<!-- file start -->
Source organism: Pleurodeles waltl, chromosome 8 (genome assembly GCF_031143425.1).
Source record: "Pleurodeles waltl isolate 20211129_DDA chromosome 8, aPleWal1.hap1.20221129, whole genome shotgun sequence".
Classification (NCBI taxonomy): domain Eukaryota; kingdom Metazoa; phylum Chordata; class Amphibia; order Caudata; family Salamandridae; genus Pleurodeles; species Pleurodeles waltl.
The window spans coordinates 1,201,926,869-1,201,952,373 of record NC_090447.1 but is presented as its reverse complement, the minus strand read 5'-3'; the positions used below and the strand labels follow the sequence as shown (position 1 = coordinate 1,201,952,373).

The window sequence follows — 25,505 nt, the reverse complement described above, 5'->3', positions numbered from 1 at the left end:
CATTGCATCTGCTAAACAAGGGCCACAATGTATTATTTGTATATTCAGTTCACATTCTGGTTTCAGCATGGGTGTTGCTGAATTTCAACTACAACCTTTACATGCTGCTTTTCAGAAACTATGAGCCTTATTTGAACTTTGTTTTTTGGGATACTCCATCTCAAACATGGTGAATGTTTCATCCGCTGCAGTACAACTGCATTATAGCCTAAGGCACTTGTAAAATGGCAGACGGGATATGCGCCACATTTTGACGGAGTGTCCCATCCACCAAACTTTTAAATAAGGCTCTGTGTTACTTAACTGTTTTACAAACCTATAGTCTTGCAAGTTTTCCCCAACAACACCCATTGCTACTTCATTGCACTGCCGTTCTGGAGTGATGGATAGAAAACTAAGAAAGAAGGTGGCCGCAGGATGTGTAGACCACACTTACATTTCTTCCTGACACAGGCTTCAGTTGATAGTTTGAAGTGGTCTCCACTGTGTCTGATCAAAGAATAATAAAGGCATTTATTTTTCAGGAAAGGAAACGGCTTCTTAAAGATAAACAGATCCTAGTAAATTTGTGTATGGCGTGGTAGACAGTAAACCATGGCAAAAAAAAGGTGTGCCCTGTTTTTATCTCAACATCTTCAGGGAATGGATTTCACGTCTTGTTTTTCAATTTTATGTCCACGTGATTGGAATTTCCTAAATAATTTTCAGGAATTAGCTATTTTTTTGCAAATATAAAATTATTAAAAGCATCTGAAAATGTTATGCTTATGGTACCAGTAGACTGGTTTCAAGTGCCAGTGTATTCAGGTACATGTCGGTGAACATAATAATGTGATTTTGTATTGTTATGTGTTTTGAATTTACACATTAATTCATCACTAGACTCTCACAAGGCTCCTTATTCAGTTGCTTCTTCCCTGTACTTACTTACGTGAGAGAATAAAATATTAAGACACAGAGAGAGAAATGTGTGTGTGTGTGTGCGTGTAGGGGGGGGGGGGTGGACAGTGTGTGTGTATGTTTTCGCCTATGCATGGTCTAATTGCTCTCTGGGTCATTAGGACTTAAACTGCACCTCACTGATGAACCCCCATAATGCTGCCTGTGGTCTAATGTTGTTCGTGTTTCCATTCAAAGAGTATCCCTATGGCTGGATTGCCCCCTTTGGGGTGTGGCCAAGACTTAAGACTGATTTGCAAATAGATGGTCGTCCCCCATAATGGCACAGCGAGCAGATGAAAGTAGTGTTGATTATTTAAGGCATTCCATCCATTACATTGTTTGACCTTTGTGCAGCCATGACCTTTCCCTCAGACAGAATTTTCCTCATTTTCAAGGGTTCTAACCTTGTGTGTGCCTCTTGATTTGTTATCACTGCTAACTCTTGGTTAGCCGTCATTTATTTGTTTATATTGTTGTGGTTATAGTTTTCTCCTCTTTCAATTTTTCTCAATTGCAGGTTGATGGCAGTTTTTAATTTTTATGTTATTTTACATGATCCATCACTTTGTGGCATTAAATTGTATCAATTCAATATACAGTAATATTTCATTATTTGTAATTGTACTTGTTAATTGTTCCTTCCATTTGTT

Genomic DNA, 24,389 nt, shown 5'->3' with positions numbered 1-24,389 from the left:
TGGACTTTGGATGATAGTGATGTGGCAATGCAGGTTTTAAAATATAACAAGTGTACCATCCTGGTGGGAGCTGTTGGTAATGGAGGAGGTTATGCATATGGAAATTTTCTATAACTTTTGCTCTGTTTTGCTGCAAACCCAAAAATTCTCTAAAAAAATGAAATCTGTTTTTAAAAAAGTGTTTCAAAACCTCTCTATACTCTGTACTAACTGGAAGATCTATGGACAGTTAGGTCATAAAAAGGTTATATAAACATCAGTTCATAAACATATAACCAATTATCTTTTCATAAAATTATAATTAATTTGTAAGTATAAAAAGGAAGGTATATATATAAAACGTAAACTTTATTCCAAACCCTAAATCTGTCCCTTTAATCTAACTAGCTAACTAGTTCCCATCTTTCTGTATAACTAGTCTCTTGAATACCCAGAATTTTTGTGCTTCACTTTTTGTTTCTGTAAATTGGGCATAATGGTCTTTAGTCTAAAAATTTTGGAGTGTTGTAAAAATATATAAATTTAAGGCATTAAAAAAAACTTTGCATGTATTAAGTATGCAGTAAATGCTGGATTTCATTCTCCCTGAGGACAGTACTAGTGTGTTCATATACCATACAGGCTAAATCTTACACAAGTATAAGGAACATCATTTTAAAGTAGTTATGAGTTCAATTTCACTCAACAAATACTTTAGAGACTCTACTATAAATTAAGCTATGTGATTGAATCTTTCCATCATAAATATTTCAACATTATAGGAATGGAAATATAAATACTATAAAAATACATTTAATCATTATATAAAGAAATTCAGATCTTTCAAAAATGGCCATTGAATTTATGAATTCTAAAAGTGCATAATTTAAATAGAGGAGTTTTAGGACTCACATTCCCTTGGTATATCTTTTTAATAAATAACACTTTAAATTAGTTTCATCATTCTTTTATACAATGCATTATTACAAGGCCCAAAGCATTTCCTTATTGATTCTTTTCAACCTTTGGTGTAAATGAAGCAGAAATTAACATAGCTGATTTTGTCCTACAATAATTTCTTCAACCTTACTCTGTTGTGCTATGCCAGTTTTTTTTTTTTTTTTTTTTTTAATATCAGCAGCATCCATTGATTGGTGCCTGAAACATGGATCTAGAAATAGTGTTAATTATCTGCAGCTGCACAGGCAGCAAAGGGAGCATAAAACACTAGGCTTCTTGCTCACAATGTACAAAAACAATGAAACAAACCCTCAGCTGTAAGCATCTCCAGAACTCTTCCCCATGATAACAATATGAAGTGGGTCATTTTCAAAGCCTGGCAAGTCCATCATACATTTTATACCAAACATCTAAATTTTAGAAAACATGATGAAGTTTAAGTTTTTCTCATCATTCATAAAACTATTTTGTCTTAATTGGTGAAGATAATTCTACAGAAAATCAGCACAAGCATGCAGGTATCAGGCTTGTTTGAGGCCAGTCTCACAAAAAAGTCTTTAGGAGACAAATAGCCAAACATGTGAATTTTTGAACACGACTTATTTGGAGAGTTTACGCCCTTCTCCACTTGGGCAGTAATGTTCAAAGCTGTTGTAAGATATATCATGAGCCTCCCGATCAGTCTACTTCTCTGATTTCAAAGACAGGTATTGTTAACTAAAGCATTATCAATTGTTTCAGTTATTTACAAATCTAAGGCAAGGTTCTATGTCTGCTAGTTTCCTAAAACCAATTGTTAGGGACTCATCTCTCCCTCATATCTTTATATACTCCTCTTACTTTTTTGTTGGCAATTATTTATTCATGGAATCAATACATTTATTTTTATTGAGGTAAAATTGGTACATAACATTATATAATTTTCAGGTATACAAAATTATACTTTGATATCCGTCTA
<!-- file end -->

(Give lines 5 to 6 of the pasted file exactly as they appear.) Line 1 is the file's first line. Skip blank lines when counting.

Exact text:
The window sequence follows — 25,505 nt, the reverse complement described above, 5'->3', positions numbered from 1 at the left end:
CATTGCATCTGCTAAACAAGGGCCACAATGTATTATTTGTATATTCAGTTCACATTCTGGTTTCAGCATGGGTGTTGCTGAATTTCAACTACAACCTTTACATGCTGCTTTTCAGAAACTATGAGCCTTATTTGAACTTTGTTTTTTGGGATACTCCATCTCAAACATGGTGAATGTTTCATCCGCTGCAGTACAACTGCATTATAGCCTAAGGCACTTGTAAAATGGCAGACGGGATATGCGCCACATTTTGACGGAGTGTCCCATCCACCAAACTTTTAAATAAGGCTCTGTGTTACTTAACTGTTTTACAAACCTATAGTCTTGCAAGTTTTCCCCAACAACACCCATTGCTACTTCATTGCACTGCCGTTCTGGAGTGATGGATAGAAAACTAAGAAAGAAGGTGGCCGCAGGATGTGTAGACCACACTTACATTTCTTCCTGACACAGGCTTCAGTTGATAGTTTGAAGTGGTCTCCACTGTGTCTGATCAAAGAATAATAAAGGCATTTATTTTTCAGGAAAGGAAACGGCTTCTTAAAGATAAACAGATCCTAGTAAATTTGTGTATGGCGTGGTAGACAGTAAACCATGGCAAAAAAAAGGTGTGCCCTGTTTTTATCTCAACATCTTCAGGGAATGGATTTCACGTCTTGTTTTTCAATTTTATGTCCACGTGATTGGAATTTCCTAAATAATTTTCAGGAATTAGCTATTTTTTTGCAAATATAAAATTATTAAAAGCATCTGAAAATGTTATGCTTATGGTACCAGTAGACTGGTTTCAAGTGCCAGTGTATTCAGGTACATGTCGGTGAACATAATAATGTGATTTTGTATTGTTATGTGTTTTGAATTTACACATTAATTCATCACTAGACTCTCACAAGGCTCCTTATTCAGTTGCTTCTTCCCTGTACTTACTTACGTGAGAGAATAAAATATTAAGACACAGAGAGAGAAATGTGTGTGTGTGTGTGCGTGTAGGGGGGGGGGGGTGGACAGTGTGTGTGTATGTTTTCGCCTATGCATGGTCTAATTGCTCTCTGGGTCATTAGGACTTAAACTGCACCTCACTGATGAACCCCCATAATGCTGCCTGTGGTCTAATGTTGTTCGTGTTTCCATTCAAAGAGTATCCCTATGGCTGGATTGCCCCCTTTGGGGTGTGGCCAAGACTTAAGACTGATTTGCAAATAGATGGTCGTCCCCCATAATGGCACAGCGAGCAGATGAAAGTAGTGTTGATTATTTAAGGCATTCCATCCATTACATTGTTTGACCTTTGTGCAGCCATGACCTTTCCCTCAGACAGAATTTTCCTCATTTTCAAGGGTTCTAACCTTGTGTGTGCCTCTTGATTTGTTATCACTGCTAACTCTTGGTTAGCCGTCATTTATTTGTTTATATTGTTGTGGTTATAGTTTTCTCCTCTTTCAATTTTTCTCAATTGCAGGTTGATGGCAGTTTTTAATTTTTATGTTATTTTACATGATCCATCACTTTGTGGCATTAAATTGTATCAATTCAATATACAGTAATATTTCATTATTTGTAATTGTACTTGTTAATTGTTCCTTCCATTTGTT